Decentralized exchanges and applications are not immune to FinCEN’s oversight and rarely escape their money transmitter label. Unlike the Howey[1] test for securities which examines the reliance upon a specific entity to increase value (centralization of control), it is the activities of the business that determine whether a cryptocurrency exchange is a money transmitter — a point illustrated by FinCEN’s inclusion of analysis concluding that more often than not peer-to-peer (P2P) exchanges and decentralized applications (DApps) are money transmitters. Centralized or decentralized, so long as the activities are among those of a money transmitter the general rule is a cryptocurrency exchange or DApp will be an MSB subject to the BSA’s AML requirement.

And as with any general rule, there are exceptions. Under FinCEN’s latest guidance:

  • Trading platforms that only matches buyers and sellers with the parties settling the transaction themselves are exempt. However, the exemption may disappear when the platform participates in the transaction — for example, participation in the completion of the trade.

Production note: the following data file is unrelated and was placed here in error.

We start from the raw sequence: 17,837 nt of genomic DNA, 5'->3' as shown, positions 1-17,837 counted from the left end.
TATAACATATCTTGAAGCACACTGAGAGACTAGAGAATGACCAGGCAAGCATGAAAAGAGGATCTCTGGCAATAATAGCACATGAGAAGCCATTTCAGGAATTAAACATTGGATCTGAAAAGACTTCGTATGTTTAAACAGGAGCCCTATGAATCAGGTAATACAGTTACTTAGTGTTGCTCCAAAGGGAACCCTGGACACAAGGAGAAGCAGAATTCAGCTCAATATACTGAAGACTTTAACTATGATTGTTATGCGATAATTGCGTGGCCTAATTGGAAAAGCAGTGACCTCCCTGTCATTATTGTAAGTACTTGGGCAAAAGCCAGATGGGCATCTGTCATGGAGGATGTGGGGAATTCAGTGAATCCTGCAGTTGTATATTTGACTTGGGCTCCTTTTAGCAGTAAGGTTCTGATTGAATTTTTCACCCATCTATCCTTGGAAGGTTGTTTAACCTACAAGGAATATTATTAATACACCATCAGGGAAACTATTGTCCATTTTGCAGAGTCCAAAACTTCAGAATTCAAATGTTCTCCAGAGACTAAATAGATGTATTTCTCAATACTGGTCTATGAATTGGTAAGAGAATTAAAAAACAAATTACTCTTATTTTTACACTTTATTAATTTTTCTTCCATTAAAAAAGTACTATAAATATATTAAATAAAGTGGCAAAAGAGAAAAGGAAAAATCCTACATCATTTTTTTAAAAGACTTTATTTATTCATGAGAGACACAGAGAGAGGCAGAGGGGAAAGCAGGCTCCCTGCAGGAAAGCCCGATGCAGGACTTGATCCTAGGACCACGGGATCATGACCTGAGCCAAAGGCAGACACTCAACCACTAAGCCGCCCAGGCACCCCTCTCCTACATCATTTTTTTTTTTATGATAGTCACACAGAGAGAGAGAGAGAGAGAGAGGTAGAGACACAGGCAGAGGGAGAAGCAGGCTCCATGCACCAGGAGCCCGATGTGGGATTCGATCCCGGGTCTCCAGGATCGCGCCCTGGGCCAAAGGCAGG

• Some digital security offerings are exempt. With two (2) common exceptions being when:
    • A person involved as an issuer, intermediary or investor is (1) a bank or a foreign bank, or (2) registered and functionally regulated or examined by the Commodities Future Trading Commission (CFTC) or Securities and Exchange Commission (SEC) or (3) a foreign financial agency that if in the United States would be required to register with the CFTC or SEC. However, these parties may be subject to other regulations imposing similar duties.
    • The acceptance and transmission of value is fundamental to the sale of goods or services other than money transmission —an exception illustrated in FinCEN’s 2008 guidance for brokers and dealers in currency and other commodities (and referenced again in 2019), stating that bona fide sales of currency or its substitute between a broker or dealer and a third party are exempt. Again, this exception only applies to FinCEN’s money transmitter status and other regulations may apply.
  • DApp development is exempt because the production of goods and services is not within the definition of a money transmitter. But a developer using or deploying the DApp for money transmission is treated as other DApp users and may be classified as money transmitters.